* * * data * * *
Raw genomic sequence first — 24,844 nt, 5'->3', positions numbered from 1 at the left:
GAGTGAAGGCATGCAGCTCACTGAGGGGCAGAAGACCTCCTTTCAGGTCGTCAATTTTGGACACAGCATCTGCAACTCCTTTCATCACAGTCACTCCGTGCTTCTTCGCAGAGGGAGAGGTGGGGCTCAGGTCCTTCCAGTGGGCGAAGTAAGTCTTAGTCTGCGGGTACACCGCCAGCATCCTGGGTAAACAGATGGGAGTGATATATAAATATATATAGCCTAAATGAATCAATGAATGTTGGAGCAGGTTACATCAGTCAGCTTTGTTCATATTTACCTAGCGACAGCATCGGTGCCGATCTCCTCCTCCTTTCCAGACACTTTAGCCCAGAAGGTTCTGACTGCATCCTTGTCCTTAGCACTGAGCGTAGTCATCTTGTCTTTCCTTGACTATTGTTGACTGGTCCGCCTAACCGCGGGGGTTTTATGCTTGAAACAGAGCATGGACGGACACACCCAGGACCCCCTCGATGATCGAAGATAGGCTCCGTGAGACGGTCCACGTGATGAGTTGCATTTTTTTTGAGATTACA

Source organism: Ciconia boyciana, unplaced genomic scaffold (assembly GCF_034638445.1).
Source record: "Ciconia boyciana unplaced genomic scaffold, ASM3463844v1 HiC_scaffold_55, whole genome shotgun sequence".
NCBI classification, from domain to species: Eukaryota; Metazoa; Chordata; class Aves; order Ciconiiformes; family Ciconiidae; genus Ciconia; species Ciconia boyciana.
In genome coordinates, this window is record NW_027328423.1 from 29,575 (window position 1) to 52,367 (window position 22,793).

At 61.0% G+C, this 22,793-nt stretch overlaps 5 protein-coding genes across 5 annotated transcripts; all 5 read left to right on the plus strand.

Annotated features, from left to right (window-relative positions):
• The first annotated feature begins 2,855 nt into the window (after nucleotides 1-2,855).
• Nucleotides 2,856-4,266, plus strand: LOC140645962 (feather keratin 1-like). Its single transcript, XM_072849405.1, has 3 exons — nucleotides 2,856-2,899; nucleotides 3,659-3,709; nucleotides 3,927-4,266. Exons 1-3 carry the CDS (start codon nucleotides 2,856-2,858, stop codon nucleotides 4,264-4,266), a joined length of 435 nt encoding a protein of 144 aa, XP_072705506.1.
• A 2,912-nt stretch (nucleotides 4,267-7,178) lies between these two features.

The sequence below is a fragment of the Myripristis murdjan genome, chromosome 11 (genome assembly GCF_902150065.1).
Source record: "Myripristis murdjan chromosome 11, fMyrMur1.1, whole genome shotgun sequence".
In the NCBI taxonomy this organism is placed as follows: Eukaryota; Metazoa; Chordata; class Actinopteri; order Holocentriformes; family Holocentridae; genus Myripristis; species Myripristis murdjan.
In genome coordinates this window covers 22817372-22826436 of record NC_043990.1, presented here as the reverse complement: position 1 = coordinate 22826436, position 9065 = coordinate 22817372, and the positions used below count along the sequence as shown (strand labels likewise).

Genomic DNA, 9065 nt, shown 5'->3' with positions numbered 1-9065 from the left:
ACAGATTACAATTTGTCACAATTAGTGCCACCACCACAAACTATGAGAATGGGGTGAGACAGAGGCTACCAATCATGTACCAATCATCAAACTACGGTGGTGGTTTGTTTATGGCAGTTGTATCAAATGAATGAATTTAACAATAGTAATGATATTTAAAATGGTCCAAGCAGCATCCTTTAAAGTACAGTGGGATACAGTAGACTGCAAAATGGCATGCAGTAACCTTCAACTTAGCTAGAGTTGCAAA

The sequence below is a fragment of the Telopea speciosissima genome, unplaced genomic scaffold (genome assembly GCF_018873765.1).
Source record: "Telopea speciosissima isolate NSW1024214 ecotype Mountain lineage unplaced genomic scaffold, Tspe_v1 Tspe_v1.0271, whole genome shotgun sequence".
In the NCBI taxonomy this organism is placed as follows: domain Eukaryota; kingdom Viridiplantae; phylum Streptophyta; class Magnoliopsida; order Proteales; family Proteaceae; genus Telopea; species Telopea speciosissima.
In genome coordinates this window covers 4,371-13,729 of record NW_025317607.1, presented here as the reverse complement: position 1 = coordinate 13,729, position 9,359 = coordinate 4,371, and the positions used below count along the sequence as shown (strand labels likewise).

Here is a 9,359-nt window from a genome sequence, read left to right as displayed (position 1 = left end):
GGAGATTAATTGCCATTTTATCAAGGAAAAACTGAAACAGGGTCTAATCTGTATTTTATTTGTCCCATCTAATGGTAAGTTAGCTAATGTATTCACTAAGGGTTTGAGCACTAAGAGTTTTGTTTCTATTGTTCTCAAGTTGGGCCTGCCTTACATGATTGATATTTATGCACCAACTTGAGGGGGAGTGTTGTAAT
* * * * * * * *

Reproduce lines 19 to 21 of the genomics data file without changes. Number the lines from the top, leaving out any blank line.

Source record: "Telopea speciosissima isolate NSW1024214 ecotype Mountain lineage unplaced genomic scaffold, Tspe_v1 Tspe_v1.0271, whole genome shotgun sequence".
In the NCBI taxonomy this organism is placed as follows: domain Eukaryota; kingdom Viridiplantae; phylum Streptophyta; class Magnoliopsida; order Proteales; family Proteaceae; genus Telopea; species Telopea speciosissima.
In genome coordinates this window covers 4,371-13,729 of record NW_025317607.1, presented here as the reverse complement: position 1 = coordinate 13,729, position 9,359 = coordinate 4,371, and the positions used below count along the sequence as shown (strand labels likewise).